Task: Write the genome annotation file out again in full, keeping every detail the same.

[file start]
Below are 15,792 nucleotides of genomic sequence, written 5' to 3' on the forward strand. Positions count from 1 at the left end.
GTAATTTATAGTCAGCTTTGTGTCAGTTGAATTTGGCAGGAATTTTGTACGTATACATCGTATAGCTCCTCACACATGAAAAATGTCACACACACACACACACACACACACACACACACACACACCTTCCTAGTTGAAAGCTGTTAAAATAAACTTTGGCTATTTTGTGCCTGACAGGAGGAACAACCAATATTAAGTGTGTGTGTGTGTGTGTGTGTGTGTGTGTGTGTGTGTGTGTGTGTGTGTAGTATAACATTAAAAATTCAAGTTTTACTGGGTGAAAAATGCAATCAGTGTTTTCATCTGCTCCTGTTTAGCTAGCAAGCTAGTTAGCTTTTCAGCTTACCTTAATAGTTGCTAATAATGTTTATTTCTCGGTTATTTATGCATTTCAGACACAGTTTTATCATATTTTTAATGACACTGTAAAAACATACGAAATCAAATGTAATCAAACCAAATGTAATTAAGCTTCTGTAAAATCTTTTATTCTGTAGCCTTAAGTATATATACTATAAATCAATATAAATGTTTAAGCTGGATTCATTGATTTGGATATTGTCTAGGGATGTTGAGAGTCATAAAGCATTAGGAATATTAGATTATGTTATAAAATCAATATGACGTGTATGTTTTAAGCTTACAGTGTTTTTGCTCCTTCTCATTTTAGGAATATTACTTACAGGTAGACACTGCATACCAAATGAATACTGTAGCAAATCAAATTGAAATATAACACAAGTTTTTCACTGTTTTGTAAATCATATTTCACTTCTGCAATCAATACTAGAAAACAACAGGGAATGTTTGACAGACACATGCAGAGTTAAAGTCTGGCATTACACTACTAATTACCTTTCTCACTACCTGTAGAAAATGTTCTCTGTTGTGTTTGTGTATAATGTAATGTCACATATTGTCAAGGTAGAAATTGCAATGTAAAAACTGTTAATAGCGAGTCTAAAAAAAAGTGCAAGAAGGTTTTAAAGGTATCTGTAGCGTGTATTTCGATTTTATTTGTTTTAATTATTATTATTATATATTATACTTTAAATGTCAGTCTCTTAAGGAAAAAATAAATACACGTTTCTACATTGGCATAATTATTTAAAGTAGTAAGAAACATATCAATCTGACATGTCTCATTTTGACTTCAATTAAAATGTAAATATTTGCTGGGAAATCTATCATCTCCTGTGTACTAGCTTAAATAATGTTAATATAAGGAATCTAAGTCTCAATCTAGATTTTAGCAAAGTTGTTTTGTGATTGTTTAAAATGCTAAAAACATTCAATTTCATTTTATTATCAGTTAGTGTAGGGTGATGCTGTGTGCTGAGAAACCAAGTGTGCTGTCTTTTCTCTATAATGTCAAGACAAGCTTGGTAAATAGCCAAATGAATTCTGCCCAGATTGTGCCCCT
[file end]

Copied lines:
Below are 15,792 nucleotides of genomic sequence, written 5' to 3' on the forward strand. Positions count from 1 at the left end.
GTAATTTATAGTCAGCTTTGTGTCAGTTGAATTTGGCAGGAATTTTGTACGTATACATCGTATAGCTCCTCACACATGAAAAATGTCACACACACACACACACACACACACACACACACACACACCTTCCTAGTTGAAAGCTGTTAAAATAAACTTTGGCTATTTTGTGCCTGACAGGAGGAACAACCAATATTAAGTGTGTGTGTGTGTGTGTGTGTGTGTGTGTGTGTGTGTGTGTGTGTGTGTAGTATAACATTAAAAATTCAAGTTTTACTGGGTGAAAAATGCAATCAGTGTTTTCATCTGCTCCTGTTTAGCTAGCAAGCTAGTTAGCTTTTCAGCTTACCTTAATAGTTGCTAATAATGTTTATTTCTCGGTTATTTATGCATTTCAGACACAGTTTTATCATATTTTTAATGACACTGTAAAAACATACGAAATCAAATGTAATCAAACCAAATGTAATTAAGCTTCTGTAAAATCTTTTATTCTGTAGCCTTAAGTATATATACTATAAATCAATATAAATGTTTAAGCTGGATTCATTGATTTGGATATTGTCTAGGGATGTTGAGAGTCATAAAGCATTAGGAATATTAGATTATGTTATAAAATCAATATGACGTGTATGTTTTAAGCTTACAGTGTTTTTGCTCCTTCTCATTTTAGGAATATTACTTACAGGTAGACACTGCATACCAAATGAATACTGTAGCAAATCAAATTGAAATATAACACAAGTTTTTCACTGTTTTGTAAATCATATTTCACTTCTGCAATCAATACTAGAAAACAACAGGGAATGTTTGACAGACACATGCAGAGTTAAAGTCTGGCATTACACTACTAATTACCTTTCTCACTACCTGTAGAAAATGTTCTCTGTTGTGTTTGTGTATAATGTAATGTCACATATTGTCAAGGTAGAAATTGCAATGTAAAAACTGTTAATAGCGAGTCTAAAAAAAAGTGCAAGAAGGTTTTAAAGGTATCTGTAGCGTGTATTTCGATTTTATTTGTTTTAATTATTATTATTATATATTATACTTTAAATGTCAGTCTCTTAAGGAAAAAATAAATACACGTTTCTACATTGGCATAATTATTTAAAGTAGTAAGAAACATATCAATCTGACATGTCTCATTTTGACTTCAATTAAAATGTAAATATTTGCTGGGAAATCTATCATCTCCTGTGTACTAGCTTAAATAATGTTAATATAAGGAATCTAAGTCTCAATCTAGATTTTAGCAAAGTTGTTTTGTGATTGTTTAAAATGCTAAAAACATTCAATTTCATTTTATTATCAGTTAGTGTAGGGTGATGCTGTGTGCTGAGAAACCAAGTGTGCTGTCTTTTCTCTATAATGTCAAGACAAGCTTGGTAAATAGCCAAATGAATTCTGCCCAGATTGTGCCCCT